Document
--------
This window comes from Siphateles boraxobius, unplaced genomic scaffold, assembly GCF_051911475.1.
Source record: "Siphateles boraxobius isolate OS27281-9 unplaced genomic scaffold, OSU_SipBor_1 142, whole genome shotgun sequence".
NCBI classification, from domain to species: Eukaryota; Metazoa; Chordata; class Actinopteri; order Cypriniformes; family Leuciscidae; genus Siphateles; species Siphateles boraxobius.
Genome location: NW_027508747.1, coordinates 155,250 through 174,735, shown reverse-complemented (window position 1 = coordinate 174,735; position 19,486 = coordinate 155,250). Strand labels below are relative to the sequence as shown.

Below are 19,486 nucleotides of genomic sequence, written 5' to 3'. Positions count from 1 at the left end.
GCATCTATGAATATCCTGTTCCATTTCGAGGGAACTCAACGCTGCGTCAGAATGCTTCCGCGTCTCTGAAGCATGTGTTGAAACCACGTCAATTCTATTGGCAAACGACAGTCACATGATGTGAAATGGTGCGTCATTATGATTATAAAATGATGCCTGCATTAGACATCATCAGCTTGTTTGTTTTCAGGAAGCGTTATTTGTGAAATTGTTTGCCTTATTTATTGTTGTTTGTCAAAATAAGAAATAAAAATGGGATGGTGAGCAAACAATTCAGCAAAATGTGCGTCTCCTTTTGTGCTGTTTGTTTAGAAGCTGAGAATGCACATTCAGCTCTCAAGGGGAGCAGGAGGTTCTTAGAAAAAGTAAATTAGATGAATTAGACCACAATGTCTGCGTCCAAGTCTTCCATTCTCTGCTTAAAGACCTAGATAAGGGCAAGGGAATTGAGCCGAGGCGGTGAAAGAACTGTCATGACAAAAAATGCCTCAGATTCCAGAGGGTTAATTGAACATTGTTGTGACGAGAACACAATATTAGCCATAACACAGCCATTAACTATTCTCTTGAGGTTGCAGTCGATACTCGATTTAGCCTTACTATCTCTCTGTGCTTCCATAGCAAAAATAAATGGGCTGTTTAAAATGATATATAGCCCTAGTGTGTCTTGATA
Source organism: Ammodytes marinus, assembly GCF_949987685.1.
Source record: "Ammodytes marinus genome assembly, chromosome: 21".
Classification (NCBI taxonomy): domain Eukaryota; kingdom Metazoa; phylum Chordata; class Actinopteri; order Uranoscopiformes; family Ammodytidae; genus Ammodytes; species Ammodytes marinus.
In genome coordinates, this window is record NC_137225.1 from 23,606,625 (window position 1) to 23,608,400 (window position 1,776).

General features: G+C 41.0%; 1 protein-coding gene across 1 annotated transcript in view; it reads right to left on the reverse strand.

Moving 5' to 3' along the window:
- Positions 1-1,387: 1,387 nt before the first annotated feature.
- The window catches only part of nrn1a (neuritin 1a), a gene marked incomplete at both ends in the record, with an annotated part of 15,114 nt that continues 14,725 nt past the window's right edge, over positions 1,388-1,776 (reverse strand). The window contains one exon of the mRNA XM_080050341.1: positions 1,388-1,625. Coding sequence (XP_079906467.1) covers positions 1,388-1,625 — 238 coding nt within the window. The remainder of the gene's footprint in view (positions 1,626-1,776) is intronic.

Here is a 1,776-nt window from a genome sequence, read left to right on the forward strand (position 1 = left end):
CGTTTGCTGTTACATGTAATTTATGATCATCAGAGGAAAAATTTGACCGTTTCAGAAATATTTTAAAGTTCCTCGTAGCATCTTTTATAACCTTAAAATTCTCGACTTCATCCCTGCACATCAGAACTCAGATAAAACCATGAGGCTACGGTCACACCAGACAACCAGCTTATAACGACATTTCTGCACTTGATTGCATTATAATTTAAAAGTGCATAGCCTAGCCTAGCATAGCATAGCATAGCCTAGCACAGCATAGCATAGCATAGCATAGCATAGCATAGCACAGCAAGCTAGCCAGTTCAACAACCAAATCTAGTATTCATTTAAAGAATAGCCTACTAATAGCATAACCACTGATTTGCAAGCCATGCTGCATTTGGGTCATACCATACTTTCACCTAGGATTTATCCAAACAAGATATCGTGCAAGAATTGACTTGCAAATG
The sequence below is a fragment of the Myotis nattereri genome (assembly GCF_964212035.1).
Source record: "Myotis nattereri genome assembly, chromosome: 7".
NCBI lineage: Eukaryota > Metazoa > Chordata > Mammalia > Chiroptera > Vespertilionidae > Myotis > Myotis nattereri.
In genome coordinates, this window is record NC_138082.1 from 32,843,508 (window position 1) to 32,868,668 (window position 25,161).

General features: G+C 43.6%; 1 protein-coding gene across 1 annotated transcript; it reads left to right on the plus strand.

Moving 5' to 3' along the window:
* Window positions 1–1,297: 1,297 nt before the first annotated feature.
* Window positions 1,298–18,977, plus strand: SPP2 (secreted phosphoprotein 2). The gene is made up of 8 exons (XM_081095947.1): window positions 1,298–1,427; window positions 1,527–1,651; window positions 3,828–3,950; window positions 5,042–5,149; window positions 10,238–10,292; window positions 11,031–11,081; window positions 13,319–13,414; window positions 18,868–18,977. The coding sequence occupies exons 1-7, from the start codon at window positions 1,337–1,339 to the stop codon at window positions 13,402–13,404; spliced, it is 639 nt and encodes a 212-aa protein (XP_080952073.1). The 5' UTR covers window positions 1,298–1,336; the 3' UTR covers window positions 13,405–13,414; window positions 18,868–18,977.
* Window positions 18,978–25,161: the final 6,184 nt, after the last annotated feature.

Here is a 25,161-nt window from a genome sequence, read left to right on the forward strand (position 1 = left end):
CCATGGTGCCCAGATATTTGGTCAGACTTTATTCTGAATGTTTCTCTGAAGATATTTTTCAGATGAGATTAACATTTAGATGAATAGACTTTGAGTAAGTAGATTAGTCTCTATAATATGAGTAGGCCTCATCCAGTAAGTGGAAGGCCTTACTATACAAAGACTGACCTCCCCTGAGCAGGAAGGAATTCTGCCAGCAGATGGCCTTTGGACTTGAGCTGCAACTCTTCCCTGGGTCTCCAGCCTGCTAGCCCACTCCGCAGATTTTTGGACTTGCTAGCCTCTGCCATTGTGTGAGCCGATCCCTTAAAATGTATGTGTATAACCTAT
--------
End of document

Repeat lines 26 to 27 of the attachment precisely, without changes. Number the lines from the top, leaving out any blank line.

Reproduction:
Here is a 25,161-nt window from a genome sequence, read left to right on the forward strand (position 1 = left end):
CCATGGTGCCCAGATATTTGGTCAGACTTTATTCTGAATGTTTCTCTGAAGATATTTTTCAGATGAGATTAACATTTAGATGAATAGACTTTGAGTAAGTAGATTAGTCTCTATAATATGAGTAGGCCTCATCCAGTAAGTGGAAGGCCTTACTATACAAAGACTGACCTCCCCTGAGCAGGAAGGAATTCTGCCAGCAGATGGCCTTTGGACTTGAGCTGCAACTCTTCCCTGGGTCTCCAGCCTGCTAGCCCACTCCGCAGATTTTTGGACTTGCTAGCCTCTGCCATTGTGTGAGCCGATCCCTTAAAATGTATGTGTATAACCTAT